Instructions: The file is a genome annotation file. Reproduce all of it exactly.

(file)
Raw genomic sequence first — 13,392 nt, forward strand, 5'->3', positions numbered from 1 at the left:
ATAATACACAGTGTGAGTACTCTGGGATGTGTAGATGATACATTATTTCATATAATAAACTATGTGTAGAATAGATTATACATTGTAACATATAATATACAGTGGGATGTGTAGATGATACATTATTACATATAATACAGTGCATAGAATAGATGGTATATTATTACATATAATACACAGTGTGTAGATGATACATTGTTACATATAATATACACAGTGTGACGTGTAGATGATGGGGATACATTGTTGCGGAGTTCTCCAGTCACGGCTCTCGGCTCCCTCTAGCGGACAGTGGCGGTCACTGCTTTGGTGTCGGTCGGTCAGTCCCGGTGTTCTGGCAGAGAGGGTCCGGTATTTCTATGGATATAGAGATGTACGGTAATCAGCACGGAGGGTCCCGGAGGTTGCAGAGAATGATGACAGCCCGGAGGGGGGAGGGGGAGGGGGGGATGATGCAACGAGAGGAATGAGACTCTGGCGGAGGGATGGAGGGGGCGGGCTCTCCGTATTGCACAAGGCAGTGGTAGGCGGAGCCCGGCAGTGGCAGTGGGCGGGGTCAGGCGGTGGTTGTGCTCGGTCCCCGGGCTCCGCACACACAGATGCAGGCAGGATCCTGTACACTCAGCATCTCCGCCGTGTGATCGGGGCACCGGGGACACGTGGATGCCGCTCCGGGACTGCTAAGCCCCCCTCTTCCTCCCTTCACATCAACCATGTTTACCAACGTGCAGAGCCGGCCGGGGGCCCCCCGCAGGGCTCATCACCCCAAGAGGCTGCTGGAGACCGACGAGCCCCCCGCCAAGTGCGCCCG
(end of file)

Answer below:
Raw genomic sequence first — 13,392 nt, forward strand, 5'->3', positions numbered from 1 at the left:
ATAATACACAGTGTGAGTACTCTGGGATGTGTAGATGATACATTATTTCATATAATAAACTATGTGTAGAATAGATTATACATTGTAACATATAATATACAGTGGGATGTGTAGATGATACATTATTACATATAATACAGTGCATAGAATAGATGGTATATTATTACATATAATACACAGTGTGTAGATGATACATTGTTACATATAATATACACAGTGTGACGTGTAGATGATGGGGATACATTGTTGCGGAGTTCTCCAGTCACGGCTCTCGGCTCCCTCTAGCGGACAGTGGCGGTCACTGCTTTGGTGTCGGTCGGTCAGTCCCGGTGTTCTGGCAGAGAGGGTCCGGTATTTCTATGGATATAGAGATGTACGGTAATCAGCACGGAGGGTCCCGGAGGTTGCAGAGAATGATGACAGCCCGGAGGGGGGAGGGGGAGGGGGGGATGATGCAACGAGAGGAATGAGACTCTGGCGGAGGGATGGAGGGGGCGGGCTCTCCGTATTGCACAAGGCAGTGGTAGGCGGAGCCCGGCAGTGGCAGTGGGCGGGGTCAGGCGGTGGTTGTGCTCGGTCCCCGGGCTCCGCACACACAGATGCAGGCAGGATCCTGTACACTCAGCATCTCCGCCGTGTGATCGGGGCACCGGGGACACGTGGATGCCGCTCCGGGACTGCTAAGCCCCCCTCTTCCTCCCTTCACATCAACCATGTTTACCAACGTGCAGAGCCGGCCGGGGGCCCCCCGCAGGGCTCATCACCCCAAGAGGCTGCTGGAGACCGACGAGCCCCCCGCCAAGTGCGCCCG